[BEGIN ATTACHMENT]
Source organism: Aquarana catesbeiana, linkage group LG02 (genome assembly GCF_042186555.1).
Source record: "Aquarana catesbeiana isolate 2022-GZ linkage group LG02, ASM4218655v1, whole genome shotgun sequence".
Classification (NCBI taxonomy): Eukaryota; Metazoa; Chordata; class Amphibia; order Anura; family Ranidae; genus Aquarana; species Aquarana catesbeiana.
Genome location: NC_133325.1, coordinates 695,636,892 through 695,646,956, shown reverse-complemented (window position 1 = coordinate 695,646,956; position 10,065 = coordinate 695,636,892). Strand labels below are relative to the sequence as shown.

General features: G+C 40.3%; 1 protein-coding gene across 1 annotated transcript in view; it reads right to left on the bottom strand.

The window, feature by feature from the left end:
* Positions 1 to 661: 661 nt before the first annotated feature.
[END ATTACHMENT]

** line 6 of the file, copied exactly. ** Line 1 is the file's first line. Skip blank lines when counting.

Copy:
The window, feature by feature from the left end: